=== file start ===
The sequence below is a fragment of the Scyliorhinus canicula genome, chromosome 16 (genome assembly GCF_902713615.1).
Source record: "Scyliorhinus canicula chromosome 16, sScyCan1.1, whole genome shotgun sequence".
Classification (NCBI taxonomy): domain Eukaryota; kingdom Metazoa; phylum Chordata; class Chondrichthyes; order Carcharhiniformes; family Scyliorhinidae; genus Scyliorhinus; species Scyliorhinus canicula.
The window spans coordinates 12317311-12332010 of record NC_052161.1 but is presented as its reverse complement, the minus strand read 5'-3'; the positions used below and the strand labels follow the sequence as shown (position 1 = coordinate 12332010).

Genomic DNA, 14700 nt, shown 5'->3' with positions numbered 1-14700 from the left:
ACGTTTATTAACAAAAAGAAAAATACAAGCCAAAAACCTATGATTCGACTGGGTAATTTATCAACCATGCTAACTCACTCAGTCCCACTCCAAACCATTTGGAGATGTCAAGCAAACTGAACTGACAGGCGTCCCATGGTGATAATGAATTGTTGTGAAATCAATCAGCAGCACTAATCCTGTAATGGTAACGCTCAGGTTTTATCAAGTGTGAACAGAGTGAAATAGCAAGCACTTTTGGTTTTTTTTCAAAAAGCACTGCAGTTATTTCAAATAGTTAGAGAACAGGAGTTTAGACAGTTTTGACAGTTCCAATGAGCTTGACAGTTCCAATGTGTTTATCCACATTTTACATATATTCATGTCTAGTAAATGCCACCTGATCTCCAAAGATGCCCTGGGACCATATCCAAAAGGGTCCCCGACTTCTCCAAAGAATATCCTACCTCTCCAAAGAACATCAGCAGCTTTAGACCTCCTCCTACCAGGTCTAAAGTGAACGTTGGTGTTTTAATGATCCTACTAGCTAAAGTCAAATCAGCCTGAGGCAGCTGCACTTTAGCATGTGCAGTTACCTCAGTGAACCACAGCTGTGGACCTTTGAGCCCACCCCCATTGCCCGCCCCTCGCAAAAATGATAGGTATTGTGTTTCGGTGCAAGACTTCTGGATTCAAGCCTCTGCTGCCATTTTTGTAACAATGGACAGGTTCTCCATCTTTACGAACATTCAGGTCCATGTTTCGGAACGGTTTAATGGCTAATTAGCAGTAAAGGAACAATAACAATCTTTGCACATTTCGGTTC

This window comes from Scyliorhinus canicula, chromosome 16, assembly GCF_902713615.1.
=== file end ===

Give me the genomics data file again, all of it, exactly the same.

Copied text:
The sequence below is a fragment of the Scyliorhinus canicula genome, chromosome 16 (genome assembly GCF_902713615.1).
Source record: "Scyliorhinus canicula chromosome 16, sScyCan1.1, whole genome shotgun sequence".
Classification (NCBI taxonomy): domain Eukaryota; kingdom Metazoa; phylum Chordata; class Chondrichthyes; order Carcharhiniformes; family Scyliorhinidae; genus Scyliorhinus; species Scyliorhinus canicula.
The window spans coordinates 12317311-12332010 of record NC_052161.1 but is presented as its reverse complement, the minus strand read 5'-3'; the positions used below and the strand labels follow the sequence as shown (position 1 = coordinate 12332010).

Genomic DNA, 14700 nt, shown 5'->3' with positions numbered 1-14700 from the left:
ACGTTTATTAACAAAAAGAAAAATACAAGCCAAAAACCTATGATTCGACTGGGTAATTTATCAACCATGCTAACTCACTCAGTCCCACTCCAAACCATTTGGAGATGTCAAGCAAACTGAACTGACAGGCGTCCCATGGTGATAATGAATTGTTGTGAAATCAATCAGCAGCACTAATCCTGTAATGGTAACGCTCAGGTTTTATCAAGTGTGAACAGAGTGAAATAGCAAGCACTTTTGGTTTTTTTTCAAAAAGCACTGCAGTTATTTCAAATAGTTAGAGAACAGGAGTTTAGACAGTTTTGACAGTTCCAATGAGCTTGACAGTTCCAATGTGTTTATCCACATTTTACATATATTCATGTCTAGTAAATGCCACCTGATCTCCAAAGATGCCCTGGGACCATATCCAAAAGGGTCCCCGACTTCTCCAAAGAATATCCTACCTCTCCAAAGAACATCAGCAGCTTTAGACCTCCTCCTACCAGGTCTAAAGTGAACGTTGGTGTTTTAATGATCCTACTAGCTAAAGTCAAATCAGCCTGAGGCAGCTGCACTTTAGCATGTGCAGTTACCTCAGTGAACCACAGCTGTGGACCTTTGAGCCCACCCCCATTGCCCGCCCCTCGCAAAAATGATAGGTATTGTGTTTCGGTGCAAGACTTCTGGATTCAAGCCTCTGCTGCCATTTTTGTAACAATGGACAGGTTCTCCATCTTTACGAACATTCAGGTCCATGTTTCGGAACGGTTTAATGGCTAATTAGCAGTAAAGGAACAATAACAATCTTTGCACATTTCGGTTC

This window comes from Scyliorhinus canicula, chromosome 16, assembly GCF_902713615.1.